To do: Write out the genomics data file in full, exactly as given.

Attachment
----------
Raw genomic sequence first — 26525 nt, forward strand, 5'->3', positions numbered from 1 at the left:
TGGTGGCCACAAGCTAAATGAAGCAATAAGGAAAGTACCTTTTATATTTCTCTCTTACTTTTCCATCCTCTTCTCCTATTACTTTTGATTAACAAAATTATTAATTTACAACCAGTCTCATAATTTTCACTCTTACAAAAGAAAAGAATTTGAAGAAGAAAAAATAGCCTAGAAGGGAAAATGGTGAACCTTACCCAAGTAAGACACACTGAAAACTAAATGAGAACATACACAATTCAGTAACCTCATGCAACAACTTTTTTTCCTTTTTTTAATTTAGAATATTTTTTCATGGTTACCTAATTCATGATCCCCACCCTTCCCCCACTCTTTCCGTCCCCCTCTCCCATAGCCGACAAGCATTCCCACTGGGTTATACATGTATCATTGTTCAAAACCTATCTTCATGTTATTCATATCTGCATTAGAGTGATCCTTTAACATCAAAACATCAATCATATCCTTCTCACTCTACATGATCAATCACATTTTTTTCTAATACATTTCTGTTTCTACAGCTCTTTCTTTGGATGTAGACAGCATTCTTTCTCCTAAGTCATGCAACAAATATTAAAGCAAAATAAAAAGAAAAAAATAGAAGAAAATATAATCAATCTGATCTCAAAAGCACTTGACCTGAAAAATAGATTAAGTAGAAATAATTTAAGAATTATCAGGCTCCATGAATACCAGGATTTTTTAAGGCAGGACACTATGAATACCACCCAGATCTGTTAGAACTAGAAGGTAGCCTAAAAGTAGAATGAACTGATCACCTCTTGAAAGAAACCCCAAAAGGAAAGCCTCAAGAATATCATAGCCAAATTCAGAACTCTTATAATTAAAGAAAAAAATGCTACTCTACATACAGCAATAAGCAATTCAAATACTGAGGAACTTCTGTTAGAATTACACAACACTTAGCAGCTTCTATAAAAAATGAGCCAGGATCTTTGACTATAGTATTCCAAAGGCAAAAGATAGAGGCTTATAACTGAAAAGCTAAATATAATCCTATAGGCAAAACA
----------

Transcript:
Raw genomic sequence first — 26525 nt, forward strand, 5'->3', positions numbered from 1 at the left:
TGGTGGCCACAAGCTAAATGAAGCAATAAGGAAAGTACCTTTTATATTTCTCTCTTACTTTTCCATCCTCTTCTCCTATTACTTTTGATTAACAAAATTATTAATTTACAACCAGTCTCATAATTTTCACTCTTACAAAAGAAAAGAATTTGAAGAAGAAAAAATAGCCTAGAAGGGAAAATGGTGAACCTTACCCAAGTAAGACACACTGAAAACTAAATGAGAACATACACAATTCAGTAACCTCATGCAACAACTTTTTTTCCTTTTTTTAATTTAGAATATTTTTTCATGGTTACCTAATTCATGATCCCCACCCTTCCCCCACTCTTTCCGTCCCCCTCTCCCATAGCCGACAAGCATTCCCACTGGGTTATACATGTATCATTGTTCAAAACCTATCTTCATGTTATTCATATCTGCATTAGAGTGATCCTTTAACATCAAAACATCAATCATATCCTTCTCACTCTACATGATCAATCACATTTTTTTCTAATACATTTCTGTTTCTACAGCTCTTTCTTTGGATGTAGACAGCATTCTTTCTCCTAAGTCATGCAACAAATATTAAAGCAAAATAAAAAGAAAAAAATAGAAGAAAATATAATCAATCTGATCTCAAAAGCACTTGACCTGAAAAATAGATTAAGTAGAAATAATTTAAGAATTATCAGGCTCCATGAATACCAGGATTTTTTAAGGCAGGACACTATGAATACCACCCAGATCTGTTAGAACTAGAAGGTAGCCTAAAAGTAGAATGAACTGATCACCTCTTGAAAGAAACCCCAAAAGGAAAGCCTCAAGAATATCATAGCCAAATTCAGAACTCTTATAATTAAAGAAAAAAATGCTACTCTACATACAGCAATAAGCAATTCAAATACTGAGGAACTTCTGTTAGAATTACACAACACTTAGCAGCTTCTATAAAAAATGAGCCAGGATCTTTGACTATAGTATTCCAAAGGCAAAAGATAGAGGCTTATAACTGAAAAGCTAAATATAATCCTATAGGCAAAACA